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Bundeena, NSW

"Get away from it all" village on the shore of Port Hacking.

Bundeena is one of southern Sydney's best kept secrets. Located across Port Hacking from Cronulla it is a sleepy village on the edge of the Royal National Park which is both a commuter suburb (for people happy to take a ferry to work or to drive through the Royal National Park), an artistic centre, and a holiday and retirement destination. In many ways it is schizophrenic with houses along the waterfront being large and worth millions of dollars while in the suburb away from the water there are still simple fibro holiday shacks.


Bundeena is accessible by ferry or car. The ferry leaves Cronulla and crosses Port Hacking to Bundeena every hour. By car Bundeena is 56 km from Sydney via the Princes Highway and Audley Road, Sir Bertram Stevens Drive and Bundeena Drive.


Origin of Name

Bundeena is named after the Dharawal Aboriginal place name, said to mean either "daughter from the hills" or "noise like thunder"  (the sound of waves).


Things to See and Do

Bundeena Reserve and the Bundeena-Maianbar Heritage Walk
Only a few metres up the hill from the Bundeena Wharf is the beginning of what used to be the Bundeena-Maianbar Heritage Walk. There used to be excellent brochures titled the Bundeena-Maianbar Heritage Walk but, sadly, they no longer exist. However most of the excellent walk is still accessible.
The Bundeena Reserve, which was proclaimed in the 1940s, occupies the headland above the Bundeena ferry. It is easy to find the first six of the signposts on the trail. They provide information about the history, fauna and flora of the district.
The first signpost, at the foot of the stairs leading up to the headland, reads: "The plant in front of you with strappy leaves is Mat Rush. Clambering over the rock behind is the vine Common Silkpod. It has pink flowers in Spring and silky green pods in Summer and Autumn. The large trees in the reserve are mostly Smooth-barked Apple (angophoras) with smooth blue/grey/red trunks, and Bangalay, with brown, rough bark. At the top of the stone steps and to the right is the Blueberry Ash, often showing its blue berries. A Pearl Vine, with heart-shaped leaves twines on the ground below."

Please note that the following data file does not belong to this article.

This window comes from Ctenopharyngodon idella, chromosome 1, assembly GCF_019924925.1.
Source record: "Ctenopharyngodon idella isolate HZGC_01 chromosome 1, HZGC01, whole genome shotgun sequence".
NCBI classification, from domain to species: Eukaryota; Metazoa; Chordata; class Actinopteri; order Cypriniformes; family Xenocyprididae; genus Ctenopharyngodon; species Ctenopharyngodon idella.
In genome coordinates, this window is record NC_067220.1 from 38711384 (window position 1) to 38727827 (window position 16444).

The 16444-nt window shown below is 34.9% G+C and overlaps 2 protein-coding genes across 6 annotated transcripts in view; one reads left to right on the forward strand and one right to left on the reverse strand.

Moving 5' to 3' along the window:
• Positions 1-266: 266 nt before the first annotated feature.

The second stopping point discusses the Aboriginal middens in the area. Other signs include information about local Aboriginal women, the problems with weeds and (6) the geology of the area - "Behind this sign you can see a spot where the ground has dropped away by about 3 m, leaving a flat ledge. This happened millions of years ago when parts of the ground collapsed following a volcanic eruption. Amazingly, all this probably took place hundreds of metres above where you are now standing. Erosion has since stripped back the sandstone to the present level."
Wildlife in the reserve includes echidnas, flying foxes, ringtail possums, brushtail possums, blue-tongued lizards, diamond pythons and red-bellied black snakes.
Although the detailed brochures for the Bundeena-Maianbar Heritage Walk are no longer available the map of the walk can still be downloaded at http://bundeenainfo.com/images/stories/maps/bundeena_heritage_walk_full.jpg. It is a good map of the area and provides directions for a hugely enjoyable walk through both Bundeena and Maianbar.

The Statue of Spring